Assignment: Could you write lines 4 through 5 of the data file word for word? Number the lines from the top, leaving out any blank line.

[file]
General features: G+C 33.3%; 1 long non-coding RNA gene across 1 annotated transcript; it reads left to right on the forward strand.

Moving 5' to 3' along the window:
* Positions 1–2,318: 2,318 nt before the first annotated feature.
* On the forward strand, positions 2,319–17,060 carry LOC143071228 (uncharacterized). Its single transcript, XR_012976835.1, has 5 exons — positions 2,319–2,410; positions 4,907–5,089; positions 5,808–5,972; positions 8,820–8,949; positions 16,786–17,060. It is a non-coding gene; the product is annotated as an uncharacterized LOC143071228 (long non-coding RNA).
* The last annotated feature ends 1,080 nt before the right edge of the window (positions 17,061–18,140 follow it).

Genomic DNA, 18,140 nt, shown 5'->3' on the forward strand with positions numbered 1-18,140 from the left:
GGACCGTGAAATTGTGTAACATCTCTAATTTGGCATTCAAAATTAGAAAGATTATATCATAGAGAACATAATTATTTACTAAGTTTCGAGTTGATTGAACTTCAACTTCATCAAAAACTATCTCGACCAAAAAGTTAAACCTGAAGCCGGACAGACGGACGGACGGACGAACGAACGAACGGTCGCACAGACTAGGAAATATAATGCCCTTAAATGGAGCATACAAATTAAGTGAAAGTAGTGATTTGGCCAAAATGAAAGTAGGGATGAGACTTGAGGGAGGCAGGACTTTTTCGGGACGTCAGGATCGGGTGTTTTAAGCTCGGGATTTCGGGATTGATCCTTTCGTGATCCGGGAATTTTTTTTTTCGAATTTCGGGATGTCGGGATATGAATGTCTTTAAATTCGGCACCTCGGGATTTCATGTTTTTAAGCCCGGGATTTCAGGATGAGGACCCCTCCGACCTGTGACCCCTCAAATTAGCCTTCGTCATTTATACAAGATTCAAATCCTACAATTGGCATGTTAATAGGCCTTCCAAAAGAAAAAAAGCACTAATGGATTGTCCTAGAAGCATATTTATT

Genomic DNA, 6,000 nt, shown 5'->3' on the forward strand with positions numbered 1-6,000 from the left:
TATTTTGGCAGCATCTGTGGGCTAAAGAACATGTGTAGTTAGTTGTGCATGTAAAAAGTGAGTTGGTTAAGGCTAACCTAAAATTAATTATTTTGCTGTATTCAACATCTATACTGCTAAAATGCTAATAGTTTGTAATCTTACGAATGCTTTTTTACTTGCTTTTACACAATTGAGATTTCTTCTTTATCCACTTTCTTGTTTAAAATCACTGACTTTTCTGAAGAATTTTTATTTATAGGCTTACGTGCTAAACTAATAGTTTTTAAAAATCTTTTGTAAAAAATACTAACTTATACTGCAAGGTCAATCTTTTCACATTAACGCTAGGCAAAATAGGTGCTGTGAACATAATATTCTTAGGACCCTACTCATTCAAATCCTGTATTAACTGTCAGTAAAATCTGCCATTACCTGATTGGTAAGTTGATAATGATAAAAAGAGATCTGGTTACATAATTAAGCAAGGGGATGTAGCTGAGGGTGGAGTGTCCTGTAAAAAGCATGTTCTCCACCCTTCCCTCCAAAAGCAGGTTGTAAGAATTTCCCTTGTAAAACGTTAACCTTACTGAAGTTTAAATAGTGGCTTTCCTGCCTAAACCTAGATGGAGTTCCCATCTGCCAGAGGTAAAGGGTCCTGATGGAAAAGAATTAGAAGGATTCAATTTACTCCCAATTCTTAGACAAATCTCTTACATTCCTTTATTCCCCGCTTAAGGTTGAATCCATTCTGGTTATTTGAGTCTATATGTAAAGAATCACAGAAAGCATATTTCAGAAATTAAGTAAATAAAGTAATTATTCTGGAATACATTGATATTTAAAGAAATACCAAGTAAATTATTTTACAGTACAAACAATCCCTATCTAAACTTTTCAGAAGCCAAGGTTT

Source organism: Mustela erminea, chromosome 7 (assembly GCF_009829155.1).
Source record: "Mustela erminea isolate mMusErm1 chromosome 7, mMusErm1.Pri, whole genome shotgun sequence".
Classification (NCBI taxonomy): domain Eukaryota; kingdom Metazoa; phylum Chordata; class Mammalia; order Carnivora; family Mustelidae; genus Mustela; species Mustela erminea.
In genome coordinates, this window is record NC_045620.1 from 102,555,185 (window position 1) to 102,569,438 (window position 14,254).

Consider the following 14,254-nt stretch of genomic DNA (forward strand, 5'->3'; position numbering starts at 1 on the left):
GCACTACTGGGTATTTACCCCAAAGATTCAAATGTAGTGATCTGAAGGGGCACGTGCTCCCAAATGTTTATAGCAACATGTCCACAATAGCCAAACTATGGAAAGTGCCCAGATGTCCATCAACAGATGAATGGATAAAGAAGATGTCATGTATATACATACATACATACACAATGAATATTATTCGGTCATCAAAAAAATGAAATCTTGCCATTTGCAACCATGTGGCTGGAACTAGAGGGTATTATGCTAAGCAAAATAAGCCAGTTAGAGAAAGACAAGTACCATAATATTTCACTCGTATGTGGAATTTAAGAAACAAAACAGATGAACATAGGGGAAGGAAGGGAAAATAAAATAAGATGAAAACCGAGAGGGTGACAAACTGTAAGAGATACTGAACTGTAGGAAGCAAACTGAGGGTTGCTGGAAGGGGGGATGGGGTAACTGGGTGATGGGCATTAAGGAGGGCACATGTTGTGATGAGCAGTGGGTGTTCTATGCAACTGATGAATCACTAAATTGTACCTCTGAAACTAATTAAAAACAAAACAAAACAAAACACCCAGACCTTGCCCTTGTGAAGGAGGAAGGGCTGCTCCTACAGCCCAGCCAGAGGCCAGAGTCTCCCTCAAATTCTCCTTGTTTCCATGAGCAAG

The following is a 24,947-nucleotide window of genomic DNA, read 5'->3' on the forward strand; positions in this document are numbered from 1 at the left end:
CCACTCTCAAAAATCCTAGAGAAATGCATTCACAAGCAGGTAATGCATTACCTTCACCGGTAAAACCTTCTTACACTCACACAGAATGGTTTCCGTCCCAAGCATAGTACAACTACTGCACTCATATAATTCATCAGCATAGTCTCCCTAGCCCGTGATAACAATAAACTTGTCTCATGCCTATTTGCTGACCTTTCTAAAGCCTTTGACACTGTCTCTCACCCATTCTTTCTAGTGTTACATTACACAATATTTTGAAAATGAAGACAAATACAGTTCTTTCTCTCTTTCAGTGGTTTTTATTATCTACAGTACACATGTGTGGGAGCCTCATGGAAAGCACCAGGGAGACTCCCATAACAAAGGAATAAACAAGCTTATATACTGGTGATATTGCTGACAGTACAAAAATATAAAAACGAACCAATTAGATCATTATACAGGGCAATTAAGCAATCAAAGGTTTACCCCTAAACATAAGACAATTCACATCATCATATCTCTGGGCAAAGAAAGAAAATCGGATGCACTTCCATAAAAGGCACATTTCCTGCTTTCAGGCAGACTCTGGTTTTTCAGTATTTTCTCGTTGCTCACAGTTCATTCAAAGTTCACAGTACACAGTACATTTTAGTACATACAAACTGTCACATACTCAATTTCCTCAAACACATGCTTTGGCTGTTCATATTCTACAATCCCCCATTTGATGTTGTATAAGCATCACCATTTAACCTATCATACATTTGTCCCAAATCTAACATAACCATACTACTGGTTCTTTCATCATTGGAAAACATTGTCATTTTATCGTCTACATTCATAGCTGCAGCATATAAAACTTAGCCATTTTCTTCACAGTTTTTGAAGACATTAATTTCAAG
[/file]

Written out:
* On the forward strand, positions 2,319–17,060 carry LOC143071228 (uncharacterized). Its single transcript, XR_012976835.1, has 5 exons — positions 2,319–2,410; positions 4,907–5,089; positions 5,808–5,972; positions 8,820–8,949; positions 16,786–17,060. It is a non-coding gene; the product is annotated as an uncharacterized LOC143071228 (long non-coding RNA).
* The last annotated feature ends 1,080 nt before the right edge of the window (positions 17,061–18,140 follow it).